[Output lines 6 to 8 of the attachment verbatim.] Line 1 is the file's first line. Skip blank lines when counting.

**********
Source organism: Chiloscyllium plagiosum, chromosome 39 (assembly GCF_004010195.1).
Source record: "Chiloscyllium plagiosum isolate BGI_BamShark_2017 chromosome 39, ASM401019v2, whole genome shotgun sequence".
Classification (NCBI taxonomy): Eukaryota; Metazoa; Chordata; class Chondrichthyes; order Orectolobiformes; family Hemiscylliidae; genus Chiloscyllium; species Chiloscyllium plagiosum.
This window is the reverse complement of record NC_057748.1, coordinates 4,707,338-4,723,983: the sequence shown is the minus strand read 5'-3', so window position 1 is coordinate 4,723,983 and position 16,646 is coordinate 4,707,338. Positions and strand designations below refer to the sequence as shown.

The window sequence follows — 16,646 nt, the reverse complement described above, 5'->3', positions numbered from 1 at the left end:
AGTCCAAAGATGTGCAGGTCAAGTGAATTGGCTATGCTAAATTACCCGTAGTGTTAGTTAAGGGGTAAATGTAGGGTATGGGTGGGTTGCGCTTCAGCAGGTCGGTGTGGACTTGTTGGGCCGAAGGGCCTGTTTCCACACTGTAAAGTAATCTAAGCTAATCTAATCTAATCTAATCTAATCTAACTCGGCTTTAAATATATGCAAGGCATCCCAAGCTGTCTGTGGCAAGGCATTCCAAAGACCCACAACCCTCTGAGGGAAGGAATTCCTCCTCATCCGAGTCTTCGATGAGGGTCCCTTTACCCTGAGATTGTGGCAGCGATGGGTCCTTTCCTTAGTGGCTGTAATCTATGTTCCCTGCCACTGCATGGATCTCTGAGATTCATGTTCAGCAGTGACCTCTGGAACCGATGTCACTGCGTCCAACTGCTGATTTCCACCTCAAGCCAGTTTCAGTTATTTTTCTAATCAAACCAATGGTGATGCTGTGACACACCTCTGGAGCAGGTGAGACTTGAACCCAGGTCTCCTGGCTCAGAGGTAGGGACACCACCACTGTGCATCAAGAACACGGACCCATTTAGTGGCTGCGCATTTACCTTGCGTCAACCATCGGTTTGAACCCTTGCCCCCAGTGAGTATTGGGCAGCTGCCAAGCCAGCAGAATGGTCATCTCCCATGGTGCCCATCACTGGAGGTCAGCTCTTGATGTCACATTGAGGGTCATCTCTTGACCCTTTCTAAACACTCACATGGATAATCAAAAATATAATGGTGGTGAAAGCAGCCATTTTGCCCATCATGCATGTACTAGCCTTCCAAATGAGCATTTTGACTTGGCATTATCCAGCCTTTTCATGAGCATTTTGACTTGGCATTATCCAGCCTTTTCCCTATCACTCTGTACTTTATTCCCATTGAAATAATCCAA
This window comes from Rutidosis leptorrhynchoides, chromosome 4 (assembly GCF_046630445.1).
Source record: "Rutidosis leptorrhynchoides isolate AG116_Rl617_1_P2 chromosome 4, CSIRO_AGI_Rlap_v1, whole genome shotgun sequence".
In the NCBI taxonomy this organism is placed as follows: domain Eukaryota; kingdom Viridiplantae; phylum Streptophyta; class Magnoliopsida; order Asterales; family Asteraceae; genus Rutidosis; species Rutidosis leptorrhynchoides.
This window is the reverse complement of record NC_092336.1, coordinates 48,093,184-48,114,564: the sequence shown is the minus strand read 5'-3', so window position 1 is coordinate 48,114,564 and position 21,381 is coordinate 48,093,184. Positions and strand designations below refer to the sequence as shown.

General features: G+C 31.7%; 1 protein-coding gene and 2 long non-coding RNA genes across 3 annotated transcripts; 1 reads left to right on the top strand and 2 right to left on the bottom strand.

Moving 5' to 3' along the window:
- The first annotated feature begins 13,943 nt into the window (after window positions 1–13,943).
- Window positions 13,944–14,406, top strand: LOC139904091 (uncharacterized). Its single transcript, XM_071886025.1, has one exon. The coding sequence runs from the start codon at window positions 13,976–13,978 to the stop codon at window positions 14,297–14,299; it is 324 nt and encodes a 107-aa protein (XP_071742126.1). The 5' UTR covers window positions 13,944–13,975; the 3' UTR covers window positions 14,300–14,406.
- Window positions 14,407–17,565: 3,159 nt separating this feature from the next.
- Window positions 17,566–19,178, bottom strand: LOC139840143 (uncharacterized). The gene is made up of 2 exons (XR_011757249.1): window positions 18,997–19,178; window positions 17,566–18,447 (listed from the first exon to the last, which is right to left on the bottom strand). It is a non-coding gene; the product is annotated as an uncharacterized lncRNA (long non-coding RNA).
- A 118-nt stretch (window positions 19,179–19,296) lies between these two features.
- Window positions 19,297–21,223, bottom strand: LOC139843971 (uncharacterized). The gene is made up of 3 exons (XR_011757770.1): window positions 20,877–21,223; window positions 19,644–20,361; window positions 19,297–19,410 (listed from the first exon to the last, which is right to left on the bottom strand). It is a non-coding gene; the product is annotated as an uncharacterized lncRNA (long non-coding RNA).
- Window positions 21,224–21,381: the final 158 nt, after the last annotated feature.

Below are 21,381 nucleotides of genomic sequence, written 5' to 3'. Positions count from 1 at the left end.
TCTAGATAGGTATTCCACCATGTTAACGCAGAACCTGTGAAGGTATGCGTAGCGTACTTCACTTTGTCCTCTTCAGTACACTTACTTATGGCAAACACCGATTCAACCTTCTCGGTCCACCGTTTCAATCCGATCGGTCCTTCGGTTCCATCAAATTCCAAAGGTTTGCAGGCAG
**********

AGTCCAAAGATGTGCAGGTCAAGTGAATTGGCTATGCTAAATTACCCGTAGTGTTAGTTAAGGGGTAAATGTAGGGTATGGGTGGGTTGCGCTTCAGCAGGTCGGTGTGGACTTGTTGGGCCGAAGGGCCTGTTTCCACACTGTAAAGTAATCTAAGCTAATCTAATCTAATCTAATCTAATCTAACTCGGCTTTAAATATATGCAAGGCATCCCAAGCTGTCTGTGGCAAGGCATTCCAAAGACCCACAACCCTCTGAGGGAAGGAATTCCTCCTCATCCGAGTCTTCGATGAGGGTCCCTTTACCCTGAGATTGTGGCAGCGATGGGTCCTTTCCTTAGTGGCTGTAATCTATGTTCCCTGCCACTGCATGGATCTCTGAGATTCATGTTCAGCAGTGACCTCTGGAACCGATGTCACTGCGTCCAACTGCTGATTTCCACCTCAAGCCAGTTTCAGTTATTTTTCTAATCAAACCAATGGTGATGCTGTGACACACCTCTGGAGCAGGTGAGACTTGAACCCAGGTCTCCTGGCTCAGAGGTAGGGACACCACCACTGTGCATCAAGAACACGGACCCATTTAGTGGCTGCGCATTTACCTTGCGTCAACCATCGGTTTGAACCCTTGCCCCCAGTGAGTATTGGGCAGCTGCCAAGCCAGCAGAATGGTCATCTCCCATGGTGCCCATCACTGGAGGTCAGCTCTTGATGTCACATTGAGGGTCATCTCTTGACCCTTTCTAAACACTCACATGGATAATCAAAAATATAATGGTGGTGAAAGCAGCCATTTTGCCCATCATGCATGTACTAGCCTTCCAAATGAGCATTTTGACTTGGCATTATCCAGCCTTTTCATGAGCATTTTGACTTGGCATTATCCAGCCTTTTCCCTATCACTCTGTACTTTATTCCCATTGAAATAATCCAA
This window comes from Rutidosis leptorrhynchoides, chromosome 4 (assembly GCF_046630445.1).
Source record: "Rutidosis leptorrhynchoides isolate AG116_Rl617_1_P2 chromosome 4, CSIRO_AGI_Rlap_v1, whole genome shotgun sequence".